But does anyone really want that? Bloodline is one of those shows where a second season seems almost pointless because the mystery has been solved. You learn how it happened. A second season witnessing the crushing emotional fallout on John, Meg and Kevin is less thrilling and certainly less mysterious. If they locked it down individually, there would be no second season, so that's a huge hint.

And yet, promises of more secrets are hardly enticing after Bloodline became less enjoyable and more a contest of wills just to find out what the full story was. The first episode of season two — which takes place just a day after the first season's actions — seemed exponentially long, which was not a good sign. Getting through a second one was also a chore but had enough ridiculous signs of where Bloodline was going this time to be enough evidence to bail right then and there.

Bloodline is 10 instead of 13 episodes this year, and that's hardly a problem-solver, given how so many of the episodes in season one spun their wheels. And the first two hours of season two are chock-full of oh-please-don't-go-in-that-direction turns that put the onus firmly on the viewer. If you watch more than that, well, you might as well go through all 10. That's on you.

It certainly helps knowing that the Bloodline creators have found a way to involve Mendelsohn, but he's not in it enough to offset the main roadblock of continuing the story — there's no compelling reason to do it. How everyone deals with the fallout is not worth 10 hours, especially since the answer is "badly" and there are hints very early on that bad decisions and recriminations are forthcoming. In the second episode, Cardellini's Meg character says, "Jesus Christ. This is all about Danny still. He won't f—ing go away."

If that's too on-the-nose for you, well, yes, it should be. Even though Chandler is watchable in virtually anything — he's always magnetic and conveys the struggles of his characters well — even he won't be able to entice viewers from last season who are on the fence about committing their time this season. Danny's son is, well, too TV-annoying to be real. And when everyone's bad decisions start to influence the plot — even early on — that should be ample warning to heed.

 3 years ago '06        #9
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Bloodline: Season 2 Review


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I was hopeful, but also had my doubts, about Bloodline heading into its second season without its original hook and real Season 1 draw, MVP performer Ben Mendelsohn. Could you invest in the remaining Rayburn siblings "trying to get away with it?" and be up for watching already fragile characters continue to snap and bust at the seams? It felt, premise-wise, exhausting. And yes, parts of Season 2 are frustrating.

Because in Danny Rayburn's place comes, instead, the vast spectre of his sins. And that turnsd out to be a very heavy load for John (Kyle Chandler), Meg (Linda Cardellini), and Kevin (Norbert Leo Butz) to bear. In flood floaters - members of Danny's life, both familial and criminal, to make the family's already strained existence a living nightmare. Most notably Owen Teague as Danny's despondent and painfully "Danny-esque" son, Nolan, Andrea Riseborough as Nolan's shady mom, Evangeline, and John Leguizamo as Danny's dangerous wild card former cohort.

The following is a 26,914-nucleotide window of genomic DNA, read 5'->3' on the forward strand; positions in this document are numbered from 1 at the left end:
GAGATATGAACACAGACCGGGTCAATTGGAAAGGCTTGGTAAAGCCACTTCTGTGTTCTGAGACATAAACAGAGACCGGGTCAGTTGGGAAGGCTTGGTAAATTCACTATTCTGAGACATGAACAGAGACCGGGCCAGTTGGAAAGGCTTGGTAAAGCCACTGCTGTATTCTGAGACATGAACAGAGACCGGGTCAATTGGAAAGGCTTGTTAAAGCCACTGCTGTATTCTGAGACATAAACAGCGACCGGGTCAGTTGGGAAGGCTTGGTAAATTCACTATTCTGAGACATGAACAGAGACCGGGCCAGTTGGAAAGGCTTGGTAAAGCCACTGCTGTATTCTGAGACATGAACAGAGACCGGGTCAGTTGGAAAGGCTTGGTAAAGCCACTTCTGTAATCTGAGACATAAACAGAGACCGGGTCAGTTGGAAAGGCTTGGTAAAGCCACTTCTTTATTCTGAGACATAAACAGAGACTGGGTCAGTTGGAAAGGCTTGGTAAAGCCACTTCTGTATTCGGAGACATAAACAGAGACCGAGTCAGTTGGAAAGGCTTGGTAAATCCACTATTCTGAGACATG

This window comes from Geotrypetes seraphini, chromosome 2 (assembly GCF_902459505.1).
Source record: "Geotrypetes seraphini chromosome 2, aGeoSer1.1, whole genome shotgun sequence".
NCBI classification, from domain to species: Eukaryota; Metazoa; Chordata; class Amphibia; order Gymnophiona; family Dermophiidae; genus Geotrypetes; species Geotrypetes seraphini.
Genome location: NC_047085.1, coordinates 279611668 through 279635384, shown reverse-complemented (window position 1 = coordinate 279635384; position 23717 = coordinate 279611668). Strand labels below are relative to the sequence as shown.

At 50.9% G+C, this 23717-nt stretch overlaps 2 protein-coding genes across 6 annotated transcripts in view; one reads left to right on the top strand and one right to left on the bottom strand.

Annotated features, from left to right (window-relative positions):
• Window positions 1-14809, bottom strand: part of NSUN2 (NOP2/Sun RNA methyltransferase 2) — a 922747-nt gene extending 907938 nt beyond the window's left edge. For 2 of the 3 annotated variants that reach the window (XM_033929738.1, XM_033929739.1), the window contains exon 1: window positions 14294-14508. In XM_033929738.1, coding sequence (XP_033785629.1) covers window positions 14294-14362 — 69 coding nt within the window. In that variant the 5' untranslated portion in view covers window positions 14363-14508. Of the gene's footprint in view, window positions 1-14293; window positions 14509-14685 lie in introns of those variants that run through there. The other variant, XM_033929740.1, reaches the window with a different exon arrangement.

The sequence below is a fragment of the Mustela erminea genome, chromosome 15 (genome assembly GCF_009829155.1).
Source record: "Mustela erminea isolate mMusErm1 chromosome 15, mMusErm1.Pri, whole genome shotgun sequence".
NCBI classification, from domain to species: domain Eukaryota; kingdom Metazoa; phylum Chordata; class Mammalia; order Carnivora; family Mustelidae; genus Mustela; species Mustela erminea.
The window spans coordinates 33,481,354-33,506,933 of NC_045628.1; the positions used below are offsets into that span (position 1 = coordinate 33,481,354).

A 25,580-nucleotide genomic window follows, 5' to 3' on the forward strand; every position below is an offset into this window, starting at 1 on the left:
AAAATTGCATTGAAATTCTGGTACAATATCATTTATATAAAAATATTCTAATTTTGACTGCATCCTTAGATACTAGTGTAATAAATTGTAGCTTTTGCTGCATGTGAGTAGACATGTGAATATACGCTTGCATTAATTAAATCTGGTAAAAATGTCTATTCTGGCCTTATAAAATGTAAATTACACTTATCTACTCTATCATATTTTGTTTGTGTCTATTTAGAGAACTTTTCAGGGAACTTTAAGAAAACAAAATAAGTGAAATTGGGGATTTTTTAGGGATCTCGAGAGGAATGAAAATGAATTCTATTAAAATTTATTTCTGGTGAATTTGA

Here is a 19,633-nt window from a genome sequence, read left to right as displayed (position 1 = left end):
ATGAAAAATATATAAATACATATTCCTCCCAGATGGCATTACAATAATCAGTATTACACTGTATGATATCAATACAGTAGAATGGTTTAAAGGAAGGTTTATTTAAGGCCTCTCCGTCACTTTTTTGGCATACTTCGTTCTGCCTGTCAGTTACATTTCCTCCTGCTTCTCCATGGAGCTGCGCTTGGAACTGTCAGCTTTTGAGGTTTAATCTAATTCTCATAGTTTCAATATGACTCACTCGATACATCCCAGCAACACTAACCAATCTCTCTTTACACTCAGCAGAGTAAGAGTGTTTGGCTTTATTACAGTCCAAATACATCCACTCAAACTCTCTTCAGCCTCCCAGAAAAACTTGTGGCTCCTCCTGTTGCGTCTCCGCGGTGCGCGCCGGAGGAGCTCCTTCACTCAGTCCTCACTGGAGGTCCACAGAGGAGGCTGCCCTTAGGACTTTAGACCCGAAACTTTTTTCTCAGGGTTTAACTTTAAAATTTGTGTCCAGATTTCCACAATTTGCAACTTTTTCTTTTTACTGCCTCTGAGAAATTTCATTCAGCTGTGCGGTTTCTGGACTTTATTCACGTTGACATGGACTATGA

Also, there are returning faces Glenn Morshower (as local drug smuggler Wayne Lowery) and Jamie McShane (as Danny's local sleazeball friend, Eric). So as you can see, it takes a lot in Season 2 to fill the Mendelssohn void. All these characters, in one way or another, work, under differing agendas, to undo the Rayburns. Be it business or personal, the family gets targeted by everyone under the sun. Even those once considered to be friends.

And that's not to say Mendelsohn is a no-show, though a big fear I had going into this season was over the use of Danny as a vision or some sort of talking delusion. Because that type of gimmick has to be handled just right in order for it to work. The Leftovers, in fact, just did it exceedingly well in its second year with a character who had died, but within that came the built-in premise that the person seeing the vision was mentally ill or was experiencing a phenomenon brought on by the state of that particular world. Here, any sight of Danny would just be explained as someone's haunted conscience.

And there's a bit of that; just a touch. Mendelsohn, while not hugely present, is used in a variety of ways. In waking dreams and sparse flashbacks and in replays of scenes from the first season. There's really no one way Danny comes to us this year, so it's a smattering and it works, along with the shortened season (just 10 episodes compared to 13 last year), to make this run feel less bloated.

But, as mentioned, in place of Danny's there are several characters who all work, too hard at times, to give us the conniving "black sheep" experience. Making, I'd say, the first four episodes a bit chewy. Kind of like how Season 1 also took a bit of time to invest in, Season 2, similarly, needs warming up. And so the first four episodes actually tell a somewhat closed-ended story, and the first of the handful of John Rayburn "we're all gonna get caught" panic arcs. It's good, but during this time Nolan and Evangeline really go overboard with the button pushing and Nolan, as a swoopy-haired, TV teen "bad boy," can be a chore to watch at times.